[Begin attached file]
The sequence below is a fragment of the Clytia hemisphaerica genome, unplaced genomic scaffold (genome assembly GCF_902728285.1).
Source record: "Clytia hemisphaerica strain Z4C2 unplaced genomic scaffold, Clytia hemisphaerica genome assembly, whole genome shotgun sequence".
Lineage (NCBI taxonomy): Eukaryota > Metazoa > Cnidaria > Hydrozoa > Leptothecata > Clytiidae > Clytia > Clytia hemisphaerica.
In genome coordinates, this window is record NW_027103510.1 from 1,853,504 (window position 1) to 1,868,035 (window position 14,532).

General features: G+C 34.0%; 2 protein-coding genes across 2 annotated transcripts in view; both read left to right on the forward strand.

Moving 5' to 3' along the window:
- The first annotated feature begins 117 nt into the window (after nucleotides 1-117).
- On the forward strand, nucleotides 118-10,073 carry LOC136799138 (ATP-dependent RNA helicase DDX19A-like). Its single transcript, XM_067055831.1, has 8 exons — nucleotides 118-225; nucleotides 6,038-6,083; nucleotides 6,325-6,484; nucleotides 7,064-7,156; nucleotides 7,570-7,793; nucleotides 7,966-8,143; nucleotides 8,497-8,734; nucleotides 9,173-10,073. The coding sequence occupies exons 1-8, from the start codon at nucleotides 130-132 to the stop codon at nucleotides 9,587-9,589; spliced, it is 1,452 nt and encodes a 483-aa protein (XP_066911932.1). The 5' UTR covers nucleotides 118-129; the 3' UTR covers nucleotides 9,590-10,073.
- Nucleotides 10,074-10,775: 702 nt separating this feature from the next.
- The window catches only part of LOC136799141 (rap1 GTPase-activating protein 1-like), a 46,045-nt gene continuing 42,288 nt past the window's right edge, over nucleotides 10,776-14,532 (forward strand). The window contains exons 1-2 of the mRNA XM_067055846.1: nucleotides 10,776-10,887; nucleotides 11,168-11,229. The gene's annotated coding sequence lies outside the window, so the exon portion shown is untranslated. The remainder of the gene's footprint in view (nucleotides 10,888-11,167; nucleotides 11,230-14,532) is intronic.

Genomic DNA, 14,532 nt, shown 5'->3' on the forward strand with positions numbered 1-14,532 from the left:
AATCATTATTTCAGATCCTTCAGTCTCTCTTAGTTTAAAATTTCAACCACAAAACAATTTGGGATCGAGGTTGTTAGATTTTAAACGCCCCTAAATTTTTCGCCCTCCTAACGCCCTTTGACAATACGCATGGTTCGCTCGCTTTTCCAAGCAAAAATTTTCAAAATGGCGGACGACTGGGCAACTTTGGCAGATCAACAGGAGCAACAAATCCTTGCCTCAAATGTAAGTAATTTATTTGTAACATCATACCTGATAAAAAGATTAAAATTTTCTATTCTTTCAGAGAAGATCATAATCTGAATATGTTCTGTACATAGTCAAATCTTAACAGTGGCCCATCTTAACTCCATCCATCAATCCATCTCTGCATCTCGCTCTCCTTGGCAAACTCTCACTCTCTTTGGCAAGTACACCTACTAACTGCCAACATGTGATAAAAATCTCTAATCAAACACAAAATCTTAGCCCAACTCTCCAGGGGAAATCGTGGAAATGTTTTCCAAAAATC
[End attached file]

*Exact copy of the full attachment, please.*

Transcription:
The sequence below is a fragment of the Clytia hemisphaerica genome, unplaced genomic scaffold (genome assembly GCF_902728285.1).
Source record: "Clytia hemisphaerica strain Z4C2 unplaced genomic scaffold, Clytia hemisphaerica genome assembly, whole genome shotgun sequence".
Lineage (NCBI taxonomy): Eukaryota > Metazoa > Cnidaria > Hydrozoa > Leptothecata > Clytiidae > Clytia > Clytia hemisphaerica.
In genome coordinates, this window is record NW_027103510.1 from 1,853,504 (window position 1) to 1,868,035 (window position 14,532).

General features: G+C 34.0%; 2 protein-coding genes across 2 annotated transcripts in view; both read left to right on the forward strand.

Moving 5' to 3' along the window:
- The first annotated feature begins 117 nt into the window (after nucleotides 1-117).
- On the forward strand, nucleotides 118-10,073 carry LOC136799138 (ATP-dependent RNA helicase DDX19A-like). Its single transcript, XM_067055831.1, has 8 exons — nucleotides 118-225; nucleotides 6,038-6,083; nucleotides 6,325-6,484; nucleotides 7,064-7,156; nucleotides 7,570-7,793; nucleotides 7,966-8,143; nucleotides 8,497-8,734; nucleotides 9,173-10,073. The coding sequence occupies exons 1-8, from the start codon at nucleotides 130-132 to the stop codon at nucleotides 9,587-9,589; spliced, it is 1,452 nt and encodes a 483-aa protein (XP_066911932.1). The 5' UTR covers nucleotides 118-129; the 3' UTR covers nucleotides 9,590-10,073.
- Nucleotides 10,074-10,775: 702 nt separating this feature from the next.
- The window catches only part of LOC136799141 (rap1 GTPase-activating protein 1-like), a 46,045-nt gene continuing 42,288 nt past the window's right edge, over nucleotides 10,776-14,532 (forward strand). The window contains exons 1-2 of the mRNA XM_067055846.1: nucleotides 10,776-10,887; nucleotides 11,168-11,229. The gene's annotated coding sequence lies outside the window, so the exon portion shown is untranslated. The remainder of the gene's footprint in view (nucleotides 10,888-11,167; nucleotides 11,230-14,532) is intronic.

Genomic DNA, 14,532 nt, shown 5'->3' on the forward strand with positions numbered 1-14,532 from the left:
AATCATTATTTCAGATCCTTCAGTCTCTCTTAGTTTAAAATTTCAACCACAAAACAATTTGGGATCGAGGTTGTTAGATTTTAAACGCCCCTAAATTTTTCGCCCTCCTAACGCCCTTTGACAATACGCATGGTTCGCTCGCTTTTCCAAGCAAAAATTTTCAAAATGGCGGACGACTGGGCAACTTTGGCAGATCAACAGGAGCAACAAATCCTTGCCTCAAATGTAAGTAATTTATTTGTAACATCATACCTGATAAAAAGATTAAAATTTTCTATTCTTTCAGAGAAGATCATAATCTGAATATGTTCTGTACATAGTCAAATCTTAACAGTGGCCCATCTTAACTCCATCCATCAATCCATCTCTGCATCTCGCTCTCCTTGGCAAACTCTCACTCTCTTTGGCAAGTACACCTACTAACTGCCAACATGTGATAAAAATCTCTAATCAAACACAAAATCTTAGCCCAACTCTCCAGGGGAAATCGTGGAAATGTTTTCCAAAAATC